Your Answers: "When Did You Stop Beating Your Wife?"
Last week, I asked readers to weigh in on the best way to answer the most cliché media training question of them all: “When did you stop beating your wife?”
It’s a difficult question to answer well, since an angry denial will inevitably lead to a negative headline, such as: “Senator Smith Angrily Denies Abusing His Wife.”
The “right” answer, most media trainers claim, is to answer by saying: “I never started.” But that answer has always seemed cold and inhuman, and last week’s question of the week asked for ways to answer that question better.
You offered some terrific options. Here are some of your answers:
David Holman advises a spokesperson should say: “That’s an absurd question to ask that holds no ground”.
Another reader disagreed with David, saying his response would lead to a headline that says: “David Holman refuses to discuss wife beating!”
Daniel wrote: “I would answer: ‘Before I met her.’ Shows a sense of humor while answering the question honestly.”
Another reader named David wrote: “I always heard the question phrased as, ‘Have you stopped beating your wife?’ Then, whether the answer is ‘yes’ or ‘no,’ the person is screwed.” He suggested asking the reporter, “Excuse me, who are speaking to?” or “Why would you say something like that?”
Media trainer Paul Lima suggests something along the lines of, “I love my wife. We’re heading off to the Caribbean next week, on our second honeymoon.”
Chris wrote: “This just came to me: Why not call the interviewer on it? ‘That’s a terribly leading question, why are asking that?’”
Andreas Andersen suggests this clever line: “It is impossible to stop doing something I have never done.”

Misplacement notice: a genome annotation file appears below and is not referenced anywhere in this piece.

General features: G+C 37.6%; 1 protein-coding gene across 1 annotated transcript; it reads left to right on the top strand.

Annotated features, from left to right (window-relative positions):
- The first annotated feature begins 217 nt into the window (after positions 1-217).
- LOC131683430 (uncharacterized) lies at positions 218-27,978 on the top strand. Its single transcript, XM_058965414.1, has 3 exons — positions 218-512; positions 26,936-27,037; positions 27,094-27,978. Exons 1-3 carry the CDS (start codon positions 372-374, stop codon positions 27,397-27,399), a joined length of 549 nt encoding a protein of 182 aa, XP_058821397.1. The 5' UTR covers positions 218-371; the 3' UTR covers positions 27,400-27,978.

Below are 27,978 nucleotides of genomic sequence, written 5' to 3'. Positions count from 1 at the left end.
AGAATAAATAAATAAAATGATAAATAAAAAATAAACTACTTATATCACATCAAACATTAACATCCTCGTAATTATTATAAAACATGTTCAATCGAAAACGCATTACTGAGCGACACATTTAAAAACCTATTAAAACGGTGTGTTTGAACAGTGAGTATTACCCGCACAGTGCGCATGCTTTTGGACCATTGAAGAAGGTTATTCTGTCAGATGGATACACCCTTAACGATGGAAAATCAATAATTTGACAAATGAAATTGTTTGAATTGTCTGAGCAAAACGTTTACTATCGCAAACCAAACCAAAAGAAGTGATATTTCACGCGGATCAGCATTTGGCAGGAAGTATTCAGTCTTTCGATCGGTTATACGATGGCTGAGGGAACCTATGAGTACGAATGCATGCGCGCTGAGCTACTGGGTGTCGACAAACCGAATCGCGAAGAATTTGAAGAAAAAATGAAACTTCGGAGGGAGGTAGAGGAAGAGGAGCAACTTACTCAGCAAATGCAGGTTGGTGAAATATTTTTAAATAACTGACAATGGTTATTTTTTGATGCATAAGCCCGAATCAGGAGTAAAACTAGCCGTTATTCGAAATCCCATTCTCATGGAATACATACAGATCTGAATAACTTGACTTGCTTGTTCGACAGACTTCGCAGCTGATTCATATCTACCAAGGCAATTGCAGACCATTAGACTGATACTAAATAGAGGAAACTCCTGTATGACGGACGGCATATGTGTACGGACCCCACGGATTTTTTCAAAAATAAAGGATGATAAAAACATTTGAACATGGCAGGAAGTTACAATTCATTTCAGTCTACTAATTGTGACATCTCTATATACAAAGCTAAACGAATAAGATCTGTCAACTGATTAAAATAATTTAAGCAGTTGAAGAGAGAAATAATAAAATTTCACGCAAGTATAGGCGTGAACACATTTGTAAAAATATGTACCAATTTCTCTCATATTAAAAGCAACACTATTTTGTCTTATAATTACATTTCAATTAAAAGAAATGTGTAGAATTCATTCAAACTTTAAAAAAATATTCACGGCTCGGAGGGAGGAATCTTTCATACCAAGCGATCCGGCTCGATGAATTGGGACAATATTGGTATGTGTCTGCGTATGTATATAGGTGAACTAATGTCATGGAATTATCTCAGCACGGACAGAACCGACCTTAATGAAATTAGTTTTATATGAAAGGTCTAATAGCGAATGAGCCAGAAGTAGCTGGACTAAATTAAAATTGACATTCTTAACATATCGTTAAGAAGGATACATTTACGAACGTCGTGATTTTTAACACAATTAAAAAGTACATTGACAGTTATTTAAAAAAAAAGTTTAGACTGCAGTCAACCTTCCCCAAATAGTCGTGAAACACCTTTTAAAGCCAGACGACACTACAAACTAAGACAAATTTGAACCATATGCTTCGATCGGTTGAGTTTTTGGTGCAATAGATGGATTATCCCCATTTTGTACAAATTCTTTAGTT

Craig wrote, “I’d go with something like, ‘It’s never appropriate to beat a spouse. I stand by that statement in both words and actions.’”
So what should you do when asked a question like this one? First, watch this short video from a 1988 presidential debate, when CNN anchor Bernard Shaw asked Democratic nominee Michael Dukakis a rather provocative question:
Governor Dukakis was roundly criticized for that emotionless answer, which didn’t show even a trace of emotion. He would have been better to begin his answer by saying: “Bernard, if that happened to my wife, I would want to pull the switch on that guy myself. But public policy shouldn’t be set from a standpoint of rage and revenge.” He could have then continued with the answer he gave.
Similarly, this question demands an honest emotional response. I like many of the answers above, especially those that offer a genuine response but stop short of offering a dramatic headline. Here are two rules of thumb to consider when you find yourself in a similar situation:
- Avoid using “the language of denial,” which creates the dreaded “I did not beat my wife” type of quote.
- Offer at least some type of genuine reaction rather than match Mr. Dukais’s emotionless response.
So here’s my try at this question: